2
$\begingroup$

I was trying to look my book computer architecture and design, but I can not find the answer for this question. what are-the key-advantages of pipelining?

$\endgroup$
  • $\begingroup$ This seems to be too broad. Community votes? $\endgroup$ – Raphael Jun 3 '15 at 12:51
  • $\begingroup$ More instructions executed per cycle. Or rather: Fewer cycles to execute each instruction. $\endgroup$ – gnasher729 Aug 1 '18 at 22:25
5
$\begingroup$

I Googled your question and found this (and this):

Consider the modern way of making cars - on an assembly line. Here, there is an orderly flow of parts down a conveyor belt, and the parts are processed by different stations (also called segments of the assembly line). Each segment does one thing, over and over. The segments are coordinated to exploit the sequentiality inherent in the automobile assembly process. The work gets done more smoothly (because of the orderly flow of input parts and output results), more efficiently (because each assembler at each segment of the pipeline does his or her task at what one hopes is maximum efficiency), and more reliably because there is greater consistency in one task being done repetitively (provided the assembly line is designed correctly).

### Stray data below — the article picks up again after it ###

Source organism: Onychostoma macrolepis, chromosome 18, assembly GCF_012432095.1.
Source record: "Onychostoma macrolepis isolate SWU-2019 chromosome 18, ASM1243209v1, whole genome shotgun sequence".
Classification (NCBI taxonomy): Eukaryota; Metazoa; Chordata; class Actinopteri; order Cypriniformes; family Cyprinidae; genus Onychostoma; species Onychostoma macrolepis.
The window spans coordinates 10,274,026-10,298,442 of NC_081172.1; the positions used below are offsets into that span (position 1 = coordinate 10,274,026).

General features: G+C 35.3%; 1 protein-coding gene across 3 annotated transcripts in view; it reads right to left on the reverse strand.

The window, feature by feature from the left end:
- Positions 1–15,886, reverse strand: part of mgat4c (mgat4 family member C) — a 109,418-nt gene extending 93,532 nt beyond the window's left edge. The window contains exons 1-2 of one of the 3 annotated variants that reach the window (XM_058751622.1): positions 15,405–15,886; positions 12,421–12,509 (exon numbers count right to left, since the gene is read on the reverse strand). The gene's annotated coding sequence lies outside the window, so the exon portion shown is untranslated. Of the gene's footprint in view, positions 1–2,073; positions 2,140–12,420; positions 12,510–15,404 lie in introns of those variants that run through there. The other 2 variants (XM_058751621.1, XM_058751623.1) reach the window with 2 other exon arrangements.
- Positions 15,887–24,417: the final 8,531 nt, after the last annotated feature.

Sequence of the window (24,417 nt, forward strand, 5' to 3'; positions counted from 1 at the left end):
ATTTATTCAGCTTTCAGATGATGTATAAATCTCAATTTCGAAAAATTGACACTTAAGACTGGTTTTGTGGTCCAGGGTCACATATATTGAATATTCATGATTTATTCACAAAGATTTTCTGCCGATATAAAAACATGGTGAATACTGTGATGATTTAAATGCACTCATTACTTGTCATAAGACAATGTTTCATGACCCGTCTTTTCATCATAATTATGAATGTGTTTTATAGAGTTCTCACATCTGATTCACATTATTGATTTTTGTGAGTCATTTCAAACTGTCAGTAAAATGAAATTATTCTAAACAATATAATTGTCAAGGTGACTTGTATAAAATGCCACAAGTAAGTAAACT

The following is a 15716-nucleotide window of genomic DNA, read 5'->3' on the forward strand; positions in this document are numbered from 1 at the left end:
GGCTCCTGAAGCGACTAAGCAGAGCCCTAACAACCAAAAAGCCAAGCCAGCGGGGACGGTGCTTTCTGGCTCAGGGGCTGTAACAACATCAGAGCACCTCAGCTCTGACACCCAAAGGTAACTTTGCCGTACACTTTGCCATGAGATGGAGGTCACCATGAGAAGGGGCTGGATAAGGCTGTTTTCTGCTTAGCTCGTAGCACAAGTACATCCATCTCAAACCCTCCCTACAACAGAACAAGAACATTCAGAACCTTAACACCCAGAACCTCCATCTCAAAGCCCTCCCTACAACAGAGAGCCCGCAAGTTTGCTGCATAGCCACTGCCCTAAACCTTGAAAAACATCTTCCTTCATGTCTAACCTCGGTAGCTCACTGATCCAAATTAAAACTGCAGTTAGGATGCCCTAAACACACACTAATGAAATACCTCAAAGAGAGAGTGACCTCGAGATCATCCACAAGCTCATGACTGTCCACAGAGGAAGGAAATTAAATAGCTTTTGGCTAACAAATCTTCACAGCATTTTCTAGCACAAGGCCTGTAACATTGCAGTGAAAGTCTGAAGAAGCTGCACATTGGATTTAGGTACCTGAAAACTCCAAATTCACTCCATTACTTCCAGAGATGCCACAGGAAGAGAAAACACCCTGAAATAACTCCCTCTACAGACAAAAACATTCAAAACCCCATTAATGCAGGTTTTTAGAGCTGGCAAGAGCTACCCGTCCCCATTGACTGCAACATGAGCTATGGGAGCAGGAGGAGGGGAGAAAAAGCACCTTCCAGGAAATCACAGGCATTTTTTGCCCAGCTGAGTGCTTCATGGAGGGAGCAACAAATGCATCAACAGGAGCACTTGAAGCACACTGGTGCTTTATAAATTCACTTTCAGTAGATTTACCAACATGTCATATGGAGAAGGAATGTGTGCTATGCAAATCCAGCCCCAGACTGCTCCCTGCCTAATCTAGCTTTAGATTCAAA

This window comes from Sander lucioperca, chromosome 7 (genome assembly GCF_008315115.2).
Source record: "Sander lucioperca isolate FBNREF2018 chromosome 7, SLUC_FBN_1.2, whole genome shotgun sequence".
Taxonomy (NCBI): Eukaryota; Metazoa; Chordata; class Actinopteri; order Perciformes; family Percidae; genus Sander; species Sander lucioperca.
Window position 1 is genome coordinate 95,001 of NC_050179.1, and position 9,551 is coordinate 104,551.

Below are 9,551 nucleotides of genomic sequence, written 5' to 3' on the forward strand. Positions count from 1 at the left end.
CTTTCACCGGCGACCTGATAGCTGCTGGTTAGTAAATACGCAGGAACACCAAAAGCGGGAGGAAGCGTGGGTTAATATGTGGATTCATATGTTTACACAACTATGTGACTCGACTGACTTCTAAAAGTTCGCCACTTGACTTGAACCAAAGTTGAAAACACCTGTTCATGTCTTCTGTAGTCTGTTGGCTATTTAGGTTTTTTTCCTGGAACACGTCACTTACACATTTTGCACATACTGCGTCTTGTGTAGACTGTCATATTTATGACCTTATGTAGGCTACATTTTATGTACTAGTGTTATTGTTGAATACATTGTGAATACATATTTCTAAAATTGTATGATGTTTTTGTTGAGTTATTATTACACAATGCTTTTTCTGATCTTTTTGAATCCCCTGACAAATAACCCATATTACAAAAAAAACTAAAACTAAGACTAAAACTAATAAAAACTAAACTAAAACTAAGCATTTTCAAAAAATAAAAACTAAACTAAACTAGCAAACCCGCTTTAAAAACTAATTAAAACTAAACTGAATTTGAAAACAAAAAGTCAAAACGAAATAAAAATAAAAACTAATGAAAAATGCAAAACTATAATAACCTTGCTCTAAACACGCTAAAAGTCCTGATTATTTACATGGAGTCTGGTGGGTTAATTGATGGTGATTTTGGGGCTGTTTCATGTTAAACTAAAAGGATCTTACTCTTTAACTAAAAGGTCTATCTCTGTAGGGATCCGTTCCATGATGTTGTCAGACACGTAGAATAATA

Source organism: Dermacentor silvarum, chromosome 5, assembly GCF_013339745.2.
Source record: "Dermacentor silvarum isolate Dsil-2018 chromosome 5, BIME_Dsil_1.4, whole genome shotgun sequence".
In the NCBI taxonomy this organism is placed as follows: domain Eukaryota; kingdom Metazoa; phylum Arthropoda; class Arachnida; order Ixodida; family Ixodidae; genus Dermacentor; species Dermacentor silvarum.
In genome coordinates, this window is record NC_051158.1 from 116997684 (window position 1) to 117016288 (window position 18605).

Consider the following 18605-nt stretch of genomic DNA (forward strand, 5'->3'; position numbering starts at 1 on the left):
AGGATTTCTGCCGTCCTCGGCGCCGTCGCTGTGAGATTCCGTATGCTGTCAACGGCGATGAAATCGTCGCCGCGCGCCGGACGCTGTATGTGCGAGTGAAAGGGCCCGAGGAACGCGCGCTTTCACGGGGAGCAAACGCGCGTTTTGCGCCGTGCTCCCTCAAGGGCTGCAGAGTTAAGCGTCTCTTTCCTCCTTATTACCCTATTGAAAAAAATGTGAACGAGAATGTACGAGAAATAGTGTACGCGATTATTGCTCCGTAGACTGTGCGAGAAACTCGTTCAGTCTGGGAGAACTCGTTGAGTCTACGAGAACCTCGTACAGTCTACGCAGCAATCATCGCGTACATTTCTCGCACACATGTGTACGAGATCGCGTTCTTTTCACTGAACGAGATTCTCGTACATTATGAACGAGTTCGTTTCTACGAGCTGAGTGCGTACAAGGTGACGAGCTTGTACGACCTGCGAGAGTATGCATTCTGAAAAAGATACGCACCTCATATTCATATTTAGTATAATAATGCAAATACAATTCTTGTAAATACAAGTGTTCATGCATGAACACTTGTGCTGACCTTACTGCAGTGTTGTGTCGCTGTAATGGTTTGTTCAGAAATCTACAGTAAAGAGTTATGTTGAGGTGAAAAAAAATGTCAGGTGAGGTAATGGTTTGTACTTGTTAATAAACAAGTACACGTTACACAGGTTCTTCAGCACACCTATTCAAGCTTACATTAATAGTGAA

To put it in a simple way: Suppose you build a car in 10 steps $(s_1, s_2, \dots, s_{10})$. Suppose also that a single person can complete these 10 steps in 2 hours and a single step in 12 minutes. Let's also say that you have only 1 workplace for each step, so 2 people can't be working on the same step for 2 different cars. You'd have two ways to produce cars:

  1. Put a single person that builds a car every 2 hours and uses all 10 workplaces.
  2. Put a person per workplace (10 people in total) where each person completes a single step in 12 minutes and have a car every 12 minutes. The exception in this case is the first car which would take 2 hours to be completed, but from the second car and forward you'd have a car every 12 minutes.

The second way is the equivalent of pipelining.

$\endgroup$

Your Answer

By clicking “Post Your Answer”, you agree to our terms of service, privacy policy and cookie policy

Not the answer you're looking for? Browse other questions tagged or ask your own question.